• Lifetime adjustment cap. The lifetime cap describes the total amount your rate can increase over the loan. According to the CFPB, a common lifetime cap is 5%, which means lenders can’t raise your rate more than 5% over your initial interest rate, although some lenders may have a higher cap.


Caps and interest rates vary. Before you apply, ask your lender to calculate the highest possible monthly payment you might face. This information can also be found in the Truth-in-Lending disclosure that lenders are required to give you within three business days after you apply.

Which types of home loans offer hybrid mortgages?

Several loan programs offer hybrid adjustable-rate mortgages.

FHA loans

The Federal Housing Authority (FHA) offers hybrid ARMs to qualified borrowers, and you might get a better deal than with conventional mortgage lenders. The FHA has hybrid mortgages of three, five, seven and 10 years.

Three-year hybrid ARMs can increase by one percentage point each year after the initial fixed-rate period and are capped at five points for the life of the loan. Hybrid home loans of five, seven or 10 years can increase by two points annually after the fixed-rate period is up, and the lifetime cap is six percentage points over the initial rate.

VA loans

The US Department of Veterans Affairs (VA) also offers hybrid mortgages with ARMs of three, five, seven and 10 years. But all VA hybrid home loans are capped at 1% per adjustment period, up to a total increase of five percentage points.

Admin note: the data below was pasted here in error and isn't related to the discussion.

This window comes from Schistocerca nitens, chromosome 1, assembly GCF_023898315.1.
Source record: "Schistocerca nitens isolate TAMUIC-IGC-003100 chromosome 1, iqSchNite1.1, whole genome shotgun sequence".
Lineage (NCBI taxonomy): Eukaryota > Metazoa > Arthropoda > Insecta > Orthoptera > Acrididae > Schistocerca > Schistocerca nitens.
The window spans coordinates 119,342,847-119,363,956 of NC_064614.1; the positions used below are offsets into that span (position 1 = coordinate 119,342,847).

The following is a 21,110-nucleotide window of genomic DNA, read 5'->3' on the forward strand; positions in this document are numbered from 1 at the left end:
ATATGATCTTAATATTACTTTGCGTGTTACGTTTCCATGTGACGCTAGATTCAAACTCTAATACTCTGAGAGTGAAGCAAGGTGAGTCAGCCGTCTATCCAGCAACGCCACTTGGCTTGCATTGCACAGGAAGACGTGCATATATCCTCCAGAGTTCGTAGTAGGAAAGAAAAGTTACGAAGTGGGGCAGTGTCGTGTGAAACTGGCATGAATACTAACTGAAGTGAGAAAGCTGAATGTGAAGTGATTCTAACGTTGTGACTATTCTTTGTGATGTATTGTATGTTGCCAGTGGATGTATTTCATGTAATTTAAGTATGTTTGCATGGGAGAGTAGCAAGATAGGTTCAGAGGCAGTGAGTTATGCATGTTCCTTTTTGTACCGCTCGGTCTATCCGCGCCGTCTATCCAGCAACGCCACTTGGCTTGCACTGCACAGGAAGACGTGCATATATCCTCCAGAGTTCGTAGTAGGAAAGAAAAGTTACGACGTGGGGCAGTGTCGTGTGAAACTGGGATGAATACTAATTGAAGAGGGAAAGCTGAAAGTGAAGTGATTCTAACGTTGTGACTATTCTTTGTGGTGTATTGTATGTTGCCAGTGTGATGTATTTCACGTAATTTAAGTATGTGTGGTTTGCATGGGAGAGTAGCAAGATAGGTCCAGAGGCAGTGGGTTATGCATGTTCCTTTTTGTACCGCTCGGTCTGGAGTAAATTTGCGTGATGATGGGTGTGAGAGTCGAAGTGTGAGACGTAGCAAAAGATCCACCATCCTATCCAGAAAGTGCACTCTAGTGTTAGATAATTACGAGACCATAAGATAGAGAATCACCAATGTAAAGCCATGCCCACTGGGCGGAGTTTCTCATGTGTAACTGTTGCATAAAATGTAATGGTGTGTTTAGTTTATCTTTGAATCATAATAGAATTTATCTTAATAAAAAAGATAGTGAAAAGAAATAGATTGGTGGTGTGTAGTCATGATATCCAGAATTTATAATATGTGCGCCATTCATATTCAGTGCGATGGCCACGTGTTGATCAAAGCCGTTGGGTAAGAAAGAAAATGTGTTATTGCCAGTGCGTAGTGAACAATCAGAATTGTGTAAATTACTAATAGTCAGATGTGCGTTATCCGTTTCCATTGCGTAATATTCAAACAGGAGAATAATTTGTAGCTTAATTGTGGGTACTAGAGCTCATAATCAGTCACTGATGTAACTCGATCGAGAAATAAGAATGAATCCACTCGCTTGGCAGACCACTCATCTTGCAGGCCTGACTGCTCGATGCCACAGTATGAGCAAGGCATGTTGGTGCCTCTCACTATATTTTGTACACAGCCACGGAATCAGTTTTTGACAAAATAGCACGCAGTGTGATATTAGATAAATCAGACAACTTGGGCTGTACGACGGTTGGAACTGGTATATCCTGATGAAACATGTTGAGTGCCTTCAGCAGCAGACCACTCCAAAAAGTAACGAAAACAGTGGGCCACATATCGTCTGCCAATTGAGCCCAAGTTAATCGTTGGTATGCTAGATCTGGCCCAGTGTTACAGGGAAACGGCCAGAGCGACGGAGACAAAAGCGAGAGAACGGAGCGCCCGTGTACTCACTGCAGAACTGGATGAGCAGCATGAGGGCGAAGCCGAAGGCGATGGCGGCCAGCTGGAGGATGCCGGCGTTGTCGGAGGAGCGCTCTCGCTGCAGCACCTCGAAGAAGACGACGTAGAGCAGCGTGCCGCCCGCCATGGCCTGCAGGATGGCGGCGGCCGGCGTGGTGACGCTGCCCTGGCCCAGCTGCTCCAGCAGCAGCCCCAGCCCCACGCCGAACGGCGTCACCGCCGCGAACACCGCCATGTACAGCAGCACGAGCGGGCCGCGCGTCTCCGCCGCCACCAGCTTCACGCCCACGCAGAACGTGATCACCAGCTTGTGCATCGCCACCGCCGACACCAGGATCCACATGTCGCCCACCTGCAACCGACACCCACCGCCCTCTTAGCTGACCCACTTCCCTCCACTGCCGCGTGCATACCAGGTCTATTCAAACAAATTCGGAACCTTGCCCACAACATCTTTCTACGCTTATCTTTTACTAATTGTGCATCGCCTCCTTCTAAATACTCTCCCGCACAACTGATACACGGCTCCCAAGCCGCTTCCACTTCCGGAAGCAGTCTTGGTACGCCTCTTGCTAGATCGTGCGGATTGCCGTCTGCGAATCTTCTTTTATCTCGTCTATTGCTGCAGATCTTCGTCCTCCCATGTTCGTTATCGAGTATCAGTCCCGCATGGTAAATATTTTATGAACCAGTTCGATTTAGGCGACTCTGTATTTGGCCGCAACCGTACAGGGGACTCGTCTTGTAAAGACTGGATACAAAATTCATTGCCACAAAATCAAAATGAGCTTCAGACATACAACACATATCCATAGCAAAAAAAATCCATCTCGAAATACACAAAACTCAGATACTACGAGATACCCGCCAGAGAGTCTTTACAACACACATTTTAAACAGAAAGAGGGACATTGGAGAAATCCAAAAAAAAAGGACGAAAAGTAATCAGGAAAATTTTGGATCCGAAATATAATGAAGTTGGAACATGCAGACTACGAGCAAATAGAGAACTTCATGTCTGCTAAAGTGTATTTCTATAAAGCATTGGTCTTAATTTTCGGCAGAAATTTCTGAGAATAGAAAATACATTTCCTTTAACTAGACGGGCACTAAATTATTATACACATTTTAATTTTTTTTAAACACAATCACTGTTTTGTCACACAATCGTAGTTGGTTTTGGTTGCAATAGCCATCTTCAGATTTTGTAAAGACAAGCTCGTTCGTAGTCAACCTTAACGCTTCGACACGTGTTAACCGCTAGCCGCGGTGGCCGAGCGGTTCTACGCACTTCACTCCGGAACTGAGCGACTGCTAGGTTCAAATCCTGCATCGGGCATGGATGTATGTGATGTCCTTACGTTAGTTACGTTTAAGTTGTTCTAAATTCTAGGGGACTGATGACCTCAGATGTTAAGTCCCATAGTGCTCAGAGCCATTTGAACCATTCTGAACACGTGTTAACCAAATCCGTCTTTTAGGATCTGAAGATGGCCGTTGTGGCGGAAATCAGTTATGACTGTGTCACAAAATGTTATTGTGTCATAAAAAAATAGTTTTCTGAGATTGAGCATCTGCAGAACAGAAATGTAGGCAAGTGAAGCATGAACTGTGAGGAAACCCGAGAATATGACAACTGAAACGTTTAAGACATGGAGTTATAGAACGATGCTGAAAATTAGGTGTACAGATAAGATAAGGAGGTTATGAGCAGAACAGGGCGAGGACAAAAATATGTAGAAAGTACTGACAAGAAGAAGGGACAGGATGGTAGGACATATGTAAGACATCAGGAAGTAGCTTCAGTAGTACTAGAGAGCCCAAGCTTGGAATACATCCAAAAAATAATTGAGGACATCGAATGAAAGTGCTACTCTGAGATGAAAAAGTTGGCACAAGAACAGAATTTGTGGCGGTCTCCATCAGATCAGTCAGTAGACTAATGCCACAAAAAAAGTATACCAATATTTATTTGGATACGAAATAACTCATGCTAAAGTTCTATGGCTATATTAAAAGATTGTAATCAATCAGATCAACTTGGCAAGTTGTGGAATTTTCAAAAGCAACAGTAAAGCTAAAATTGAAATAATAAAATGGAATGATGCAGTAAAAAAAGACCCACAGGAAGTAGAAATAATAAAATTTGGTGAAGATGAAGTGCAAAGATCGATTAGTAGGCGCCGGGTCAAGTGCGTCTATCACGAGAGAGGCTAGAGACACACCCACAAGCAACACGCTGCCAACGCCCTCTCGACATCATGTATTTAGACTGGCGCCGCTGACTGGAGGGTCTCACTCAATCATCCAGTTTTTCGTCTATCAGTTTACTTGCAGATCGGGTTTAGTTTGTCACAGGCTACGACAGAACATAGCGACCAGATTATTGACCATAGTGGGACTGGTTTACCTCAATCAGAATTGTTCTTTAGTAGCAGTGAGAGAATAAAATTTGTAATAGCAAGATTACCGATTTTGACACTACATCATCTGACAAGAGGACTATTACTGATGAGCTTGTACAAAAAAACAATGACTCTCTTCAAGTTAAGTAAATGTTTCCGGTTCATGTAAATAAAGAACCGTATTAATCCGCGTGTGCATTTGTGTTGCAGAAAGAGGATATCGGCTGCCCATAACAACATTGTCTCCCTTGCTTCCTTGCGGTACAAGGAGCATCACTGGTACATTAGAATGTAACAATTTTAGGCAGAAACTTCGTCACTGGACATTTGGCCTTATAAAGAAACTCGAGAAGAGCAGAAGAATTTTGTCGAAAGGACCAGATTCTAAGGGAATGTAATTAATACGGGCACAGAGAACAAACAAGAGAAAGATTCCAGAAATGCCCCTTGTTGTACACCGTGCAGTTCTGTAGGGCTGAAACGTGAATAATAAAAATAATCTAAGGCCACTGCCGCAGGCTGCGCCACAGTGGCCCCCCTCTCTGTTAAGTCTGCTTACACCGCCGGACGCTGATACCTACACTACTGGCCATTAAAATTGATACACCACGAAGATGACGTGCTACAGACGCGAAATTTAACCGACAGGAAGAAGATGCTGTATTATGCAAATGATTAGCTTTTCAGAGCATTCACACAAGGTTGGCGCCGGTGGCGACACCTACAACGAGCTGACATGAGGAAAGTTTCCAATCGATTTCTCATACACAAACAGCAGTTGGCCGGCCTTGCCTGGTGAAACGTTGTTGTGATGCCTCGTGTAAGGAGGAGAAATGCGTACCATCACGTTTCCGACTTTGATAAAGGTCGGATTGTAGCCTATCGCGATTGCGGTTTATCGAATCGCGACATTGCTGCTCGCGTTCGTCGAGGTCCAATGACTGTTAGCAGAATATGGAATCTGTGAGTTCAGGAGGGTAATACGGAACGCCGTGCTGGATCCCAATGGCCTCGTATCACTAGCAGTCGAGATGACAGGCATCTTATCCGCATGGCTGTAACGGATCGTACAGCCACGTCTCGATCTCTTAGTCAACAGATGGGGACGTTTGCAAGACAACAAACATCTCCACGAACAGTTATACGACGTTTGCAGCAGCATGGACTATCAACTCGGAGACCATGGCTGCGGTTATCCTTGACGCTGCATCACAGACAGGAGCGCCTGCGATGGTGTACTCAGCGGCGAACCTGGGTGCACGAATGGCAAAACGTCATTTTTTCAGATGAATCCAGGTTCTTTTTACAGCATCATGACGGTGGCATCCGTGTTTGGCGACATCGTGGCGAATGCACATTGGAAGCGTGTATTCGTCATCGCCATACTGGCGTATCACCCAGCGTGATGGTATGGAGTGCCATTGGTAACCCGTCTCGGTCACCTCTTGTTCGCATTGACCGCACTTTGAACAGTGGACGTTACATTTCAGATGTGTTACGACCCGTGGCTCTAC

Conventional loans

Lenders that offer conventional mortgages have more leeway than government-backed lending programs. But, in general, you might see increases of two percentage points per adjustment period with a lifetime cap of five or six points.

Conventional lenders can also offer a wider variety of hybrid mortgages, such as 5/5 hybrid ARM, where the interest rate adjusts every five years after the fixed-rate period. Another option might be a 15/15 hybrid home loan where the interest rate adjusts only once throughout the loan.

Who are hybrid mortgages best for?

A hybrid adjustable rate mortgage isn’t right for everyone, but it might make sense in certain situations.

  • You plan to sell after a few years. If you know you’ll move within a few years, there is virtually no risk in getting a hybrid mortgage. As long as you sell before the adjustment rate is triggered, you can take advantage of a lower initial interest rate.
  • You plan to pay the house off before the adjusted rate kicks in. If you have a ten-year fixed-rate hybrid mortgage, for instance, and plan to pay it off before the ten years are up, a hybrid ARM might make sense.
  • You think interest rates are going down. If interest rates are high when you buy your house, but you expect them to go down within a few years, a hybrid ARM could be a good strategy. However, interest rates are based on market conditions, which can be very hard to predict, making this a somewhat risky approach.
  • You expect your income to increase. Perhaps you’re in law school when you first buy a house but expect to make a lot of money once you graduate. In that case, you’ll likely be positioned to manage the potentially higher mortgage payments.

Pros and cons of hybrid mortgages

Consider the potential advantages and disadvantages of a hybrid mortgage before you decide if it’s the right move for you.


  • Lower initial interest rate
  • Smaller monthly mortgage payments for the beginning years